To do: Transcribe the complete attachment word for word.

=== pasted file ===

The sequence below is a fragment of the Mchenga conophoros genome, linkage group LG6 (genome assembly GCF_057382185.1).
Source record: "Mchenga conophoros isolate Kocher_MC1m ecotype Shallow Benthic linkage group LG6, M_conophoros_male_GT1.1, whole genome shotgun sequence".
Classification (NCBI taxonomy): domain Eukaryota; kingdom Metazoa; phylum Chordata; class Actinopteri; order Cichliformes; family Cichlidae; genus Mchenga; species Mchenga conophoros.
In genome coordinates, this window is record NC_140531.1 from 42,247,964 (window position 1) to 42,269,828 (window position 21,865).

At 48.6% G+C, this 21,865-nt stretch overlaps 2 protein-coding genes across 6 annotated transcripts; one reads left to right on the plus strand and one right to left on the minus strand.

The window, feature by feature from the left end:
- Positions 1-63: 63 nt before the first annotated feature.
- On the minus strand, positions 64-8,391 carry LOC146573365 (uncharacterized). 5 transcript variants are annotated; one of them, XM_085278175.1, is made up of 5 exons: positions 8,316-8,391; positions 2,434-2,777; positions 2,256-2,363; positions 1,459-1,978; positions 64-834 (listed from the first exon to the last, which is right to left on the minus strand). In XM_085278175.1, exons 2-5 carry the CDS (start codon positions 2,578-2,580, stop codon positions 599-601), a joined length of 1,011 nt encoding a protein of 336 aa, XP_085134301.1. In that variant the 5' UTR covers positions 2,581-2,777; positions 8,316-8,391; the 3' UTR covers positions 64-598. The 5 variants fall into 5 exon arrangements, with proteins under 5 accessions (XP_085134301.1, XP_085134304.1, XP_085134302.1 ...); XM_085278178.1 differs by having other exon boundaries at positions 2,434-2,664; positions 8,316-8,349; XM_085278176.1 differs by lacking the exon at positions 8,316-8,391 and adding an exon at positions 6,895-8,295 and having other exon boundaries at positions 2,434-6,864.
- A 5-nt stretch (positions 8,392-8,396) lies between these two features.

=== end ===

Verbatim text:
The sequence below is a fragment of the Mchenga conophoros genome, linkage group LG6 (genome assembly GCF_057382185.1).
Source record: "Mchenga conophoros isolate Kocher_MC1m ecotype Shallow Benthic linkage group LG6, M_conophoros_male_GT1.1, whole genome shotgun sequence".
Classification (NCBI taxonomy): domain Eukaryota; kingdom Metazoa; phylum Chordata; class Actinopteri; order Cichliformes; family Cichlidae; genus Mchenga; species Mchenga conophoros.
In genome coordinates, this window is record NC_140531.1 from 42,247,964 (window position 1) to 42,269,828 (window position 21,865).

At 48.6% G+C, this 21,865-nt stretch overlaps 2 protein-coding genes across 6 annotated transcripts; one reads left to right on the plus strand and one right to left on the minus strand.

The window, feature by feature from the left end:
- Positions 1-63: 63 nt before the first annotated feature.
- On the minus strand, positions 64-8,391 carry LOC146573365 (uncharacterized). 5 transcript variants are annotated; one of them, XM_085278175.1, is made up of 5 exons: positions 8,316-8,391; positions 2,434-2,777; positions 2,256-2,363; positions 1,459-1,978; positions 64-834 (listed from the first exon to the last, which is right to left on the minus strand). In XM_085278175.1, exons 2-5 carry the CDS (start codon positions 2,578-2,580, stop codon positions 599-601), a joined length of 1,011 nt encoding a protein of 336 aa, XP_085134301.1. In that variant the 5' UTR covers positions 2,581-2,777; positions 8,316-8,391; the 3' UTR covers positions 64-598. The 5 variants fall into 5 exon arrangements, with proteins under 5 accessions (XP_085134301.1, XP_085134304.1, XP_085134302.1 ...); XM_085278178.1 differs by having other exon boundaries at positions 2,434-2,664; positions 8,316-8,349; XM_085278176.1 differs by lacking the exon at positions 8,316-8,391 and adding an exon at positions 6,895-8,295 and having other exon boundaries at positions 2,434-6,864.
- A 5-nt stretch (positions 8,392-8,396) lies between these two features.